3 hours later we arrive at Petrostrouga refuge. We were toasty warm from walking and the sun was out, this was looking pretty cozy after all. The beds were pretty sad looking but you can’t complain when you’re not paying a cent to stay I guess. Only the emergency shelter was open, so luxury wasn’t really a priority anyway. The days were now getting longer and longer as summer approached. We filled the wood stove with some branches and got comfy before night fall.
When we finally started burning the wood, we noticed there was a whole lotta smoke, and not really any heat coming out. We were so tired it took us a couple of minutes to discern that the log burner had been jammed with soggy and sappy wood from the previous lodgers, and was now huffing out pure smoke! We quickly opened all the doors and windows, but it had gotten really intense, so we all left the room for a minute or two while it mellowed off.
That night was cold as f.
With the first morning light we got up and out into the sun. By 10am the heat waves were blasting and it was almost toasty again. Greek sun they say. After a little pow wow with Nick Dourlios, another documentary maker that was hiking to the top the same day, the three of us set off and up in to the trees.
We would hike for 3 straight hours before reaching the tree line. That’s where the wind picked up and we started to feel how tired we were. I’d guesstimate we had about 35 kg on our backs, plus a tripod, crampons, ice axes etc. And we still had almost 2 hours to go.
Just before the ascent on the final wall before the plateau is a 30-40m walk along a super narrow ridge called “the neck” (ο λαιμός). This is really the only part of the ascent that’s pretty exposed, and at the sight of it I could feel my heart start to beat faster. Either side was sheer drop. Billy had already gotten to the end by the time it was my turn, which was usually the case as I had to pack and unpack camera gear so I could get some shots while climbing. I stepped into the footprints made by anyone who’d been up the previous days, and kept my focus on each next step, trying not to look down.
After a couple more stops to catch our breath and regain our manhood, we finally made it to the refuge, where we were greeted with hot tea and food. I couldn’t believe how close I came to turning back, I would of been pretty pissed off if I hadn’t gone the whole way up.
The next few days saw the arrival of several groups of hikers, climbers and some more of the snowboard crew we were expecting. Gerasimo, Sporos, Papachristou, Christo, Mario and Dimitri. We had already spent a couple days digging a little pump track around the refuge, nothing super fancy, but just enough to keep us warm and productive. So after the boys settled in, we strapped in and hit the park.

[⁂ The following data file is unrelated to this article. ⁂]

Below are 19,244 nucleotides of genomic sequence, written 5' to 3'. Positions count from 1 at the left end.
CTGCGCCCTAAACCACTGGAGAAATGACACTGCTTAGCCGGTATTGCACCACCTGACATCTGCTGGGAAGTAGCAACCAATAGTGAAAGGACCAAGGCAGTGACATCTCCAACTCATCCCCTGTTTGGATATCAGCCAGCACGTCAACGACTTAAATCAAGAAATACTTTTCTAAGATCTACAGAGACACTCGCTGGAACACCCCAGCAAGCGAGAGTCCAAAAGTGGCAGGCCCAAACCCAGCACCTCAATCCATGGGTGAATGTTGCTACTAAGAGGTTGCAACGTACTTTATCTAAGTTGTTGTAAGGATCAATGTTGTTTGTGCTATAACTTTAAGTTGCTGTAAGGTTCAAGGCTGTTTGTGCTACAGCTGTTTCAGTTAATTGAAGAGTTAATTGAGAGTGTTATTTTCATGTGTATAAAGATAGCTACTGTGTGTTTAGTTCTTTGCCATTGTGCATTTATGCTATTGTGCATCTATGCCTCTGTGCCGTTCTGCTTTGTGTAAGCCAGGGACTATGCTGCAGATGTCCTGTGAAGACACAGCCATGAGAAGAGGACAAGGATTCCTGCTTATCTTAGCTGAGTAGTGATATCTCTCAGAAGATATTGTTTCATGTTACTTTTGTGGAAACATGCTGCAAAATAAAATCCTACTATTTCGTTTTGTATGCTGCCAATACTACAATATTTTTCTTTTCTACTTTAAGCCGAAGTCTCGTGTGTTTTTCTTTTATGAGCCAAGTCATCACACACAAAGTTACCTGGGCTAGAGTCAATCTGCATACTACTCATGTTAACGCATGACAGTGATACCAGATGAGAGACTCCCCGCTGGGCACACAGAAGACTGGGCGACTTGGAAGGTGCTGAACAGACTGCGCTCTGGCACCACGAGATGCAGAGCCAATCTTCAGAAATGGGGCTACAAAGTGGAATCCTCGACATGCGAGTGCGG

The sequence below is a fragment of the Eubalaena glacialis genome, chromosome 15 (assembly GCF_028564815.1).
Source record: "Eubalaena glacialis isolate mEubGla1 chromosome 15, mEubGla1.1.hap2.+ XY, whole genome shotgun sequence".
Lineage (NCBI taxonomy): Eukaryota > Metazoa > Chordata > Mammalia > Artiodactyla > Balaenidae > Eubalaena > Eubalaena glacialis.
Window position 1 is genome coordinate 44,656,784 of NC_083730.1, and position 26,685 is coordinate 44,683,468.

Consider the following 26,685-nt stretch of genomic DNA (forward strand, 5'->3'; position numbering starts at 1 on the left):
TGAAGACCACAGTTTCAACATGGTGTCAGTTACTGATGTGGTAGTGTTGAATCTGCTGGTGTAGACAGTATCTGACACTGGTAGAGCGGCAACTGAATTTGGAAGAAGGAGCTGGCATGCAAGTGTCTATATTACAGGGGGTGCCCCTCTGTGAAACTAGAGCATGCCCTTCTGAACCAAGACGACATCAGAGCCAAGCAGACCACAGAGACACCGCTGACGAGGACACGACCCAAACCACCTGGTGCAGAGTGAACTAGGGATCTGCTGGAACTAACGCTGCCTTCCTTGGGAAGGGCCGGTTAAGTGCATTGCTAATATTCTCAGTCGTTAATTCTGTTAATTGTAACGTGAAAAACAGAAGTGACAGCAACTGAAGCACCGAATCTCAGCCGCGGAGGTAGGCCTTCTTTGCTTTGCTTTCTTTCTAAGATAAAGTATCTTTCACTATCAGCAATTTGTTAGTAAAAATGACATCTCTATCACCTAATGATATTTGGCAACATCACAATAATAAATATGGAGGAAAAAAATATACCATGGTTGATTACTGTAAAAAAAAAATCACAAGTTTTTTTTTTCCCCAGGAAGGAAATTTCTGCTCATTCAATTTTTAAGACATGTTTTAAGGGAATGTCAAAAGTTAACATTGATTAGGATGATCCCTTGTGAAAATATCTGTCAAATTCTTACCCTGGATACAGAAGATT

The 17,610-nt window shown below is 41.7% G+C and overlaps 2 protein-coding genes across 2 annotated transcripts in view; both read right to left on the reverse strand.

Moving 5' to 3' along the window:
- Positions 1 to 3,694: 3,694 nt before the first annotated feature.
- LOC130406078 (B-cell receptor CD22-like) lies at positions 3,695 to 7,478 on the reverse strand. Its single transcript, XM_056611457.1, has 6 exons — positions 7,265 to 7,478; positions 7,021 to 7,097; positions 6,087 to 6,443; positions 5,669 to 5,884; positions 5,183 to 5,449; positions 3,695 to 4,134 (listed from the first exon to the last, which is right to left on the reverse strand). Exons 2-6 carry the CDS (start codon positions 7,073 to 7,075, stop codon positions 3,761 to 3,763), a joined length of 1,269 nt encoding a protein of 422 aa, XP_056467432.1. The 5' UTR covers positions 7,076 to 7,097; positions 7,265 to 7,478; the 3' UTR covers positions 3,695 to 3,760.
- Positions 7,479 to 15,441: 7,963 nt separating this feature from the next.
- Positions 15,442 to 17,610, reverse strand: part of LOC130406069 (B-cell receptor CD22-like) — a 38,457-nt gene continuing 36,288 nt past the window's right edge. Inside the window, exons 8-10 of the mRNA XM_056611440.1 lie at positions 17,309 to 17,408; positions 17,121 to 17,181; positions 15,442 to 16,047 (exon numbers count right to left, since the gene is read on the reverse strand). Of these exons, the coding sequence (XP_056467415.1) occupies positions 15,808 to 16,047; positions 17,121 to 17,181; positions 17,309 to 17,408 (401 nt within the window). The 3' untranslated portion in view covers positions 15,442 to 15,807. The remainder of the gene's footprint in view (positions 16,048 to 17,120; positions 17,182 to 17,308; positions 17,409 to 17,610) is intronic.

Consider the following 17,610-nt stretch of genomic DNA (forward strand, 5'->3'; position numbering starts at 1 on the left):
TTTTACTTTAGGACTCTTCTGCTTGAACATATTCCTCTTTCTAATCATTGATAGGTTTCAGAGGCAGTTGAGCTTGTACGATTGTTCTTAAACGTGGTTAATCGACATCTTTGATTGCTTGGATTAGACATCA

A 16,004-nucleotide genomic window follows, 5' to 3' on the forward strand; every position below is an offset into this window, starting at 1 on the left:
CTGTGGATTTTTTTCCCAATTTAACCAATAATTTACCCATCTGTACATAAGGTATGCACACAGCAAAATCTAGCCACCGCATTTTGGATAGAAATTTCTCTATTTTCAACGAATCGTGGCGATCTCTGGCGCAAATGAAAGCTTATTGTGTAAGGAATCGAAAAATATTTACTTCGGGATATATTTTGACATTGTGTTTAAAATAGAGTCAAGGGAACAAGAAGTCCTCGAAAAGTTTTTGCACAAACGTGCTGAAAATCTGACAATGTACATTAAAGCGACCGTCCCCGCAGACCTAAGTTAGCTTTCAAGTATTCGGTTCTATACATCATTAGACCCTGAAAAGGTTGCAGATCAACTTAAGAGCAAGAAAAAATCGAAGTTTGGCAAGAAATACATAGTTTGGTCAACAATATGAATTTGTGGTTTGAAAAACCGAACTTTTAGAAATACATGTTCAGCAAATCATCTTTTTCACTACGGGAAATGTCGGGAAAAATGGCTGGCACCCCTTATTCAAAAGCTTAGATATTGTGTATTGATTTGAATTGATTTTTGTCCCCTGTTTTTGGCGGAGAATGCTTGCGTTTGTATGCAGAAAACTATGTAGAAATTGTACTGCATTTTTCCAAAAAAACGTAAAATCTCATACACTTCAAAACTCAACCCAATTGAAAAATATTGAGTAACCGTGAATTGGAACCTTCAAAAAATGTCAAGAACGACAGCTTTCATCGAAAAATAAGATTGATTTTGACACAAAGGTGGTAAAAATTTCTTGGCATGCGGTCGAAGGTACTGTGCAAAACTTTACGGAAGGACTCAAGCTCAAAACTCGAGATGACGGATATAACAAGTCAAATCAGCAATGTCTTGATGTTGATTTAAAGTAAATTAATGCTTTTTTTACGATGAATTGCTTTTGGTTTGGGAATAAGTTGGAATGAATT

Yep, we were on Mt f-ing Olympus and we were hitting the park! haha. mission accomplished. but there was more. Mike Stylas took us on a couple good hikes to check out the surrounding basin, and DAMN is there a lot of terrain here! In every direction, its crazy. The days were numbered though and we knew we had to keep our energy for the hike out.
The last night we were there Mike put the three of us in his tent because the refuge was overcrowded. It was out on the precipice overlooking the entire valley to the South, the middle of the horseshoe sort of thing. Before heading to bed though someone (me) decided it would be a good idea to go up for a night ride. At first Billy was the only one who seemed keen so we packed the hip flask and started getting our stuff together, when all of a sudden the whole crew seemed to wanna join in.
It was the last night of the season. Everyone knew it. No one wanted to leave, or let go of winter. So we grabbed it by the balls, and hiked into the darkness.
The next morning came quickly. We woke up and shifted our tired asses out of the tent. I had almost forgotten we were camping so close to a very big drop, and all of a sudden I was awake! We gathered our gear, said our goodbyes to the mountain, the refuge, and stocked up on selfies before hitting the road.
It took us the better part of 4 hours to make it down to Prionia at the base of the valley. My legs felt like concrete. Fuck. It’s all over. It was a sad moment, but everyone was smiling and having a laugh. Oh yeah that’s right… it’ll be there again next year.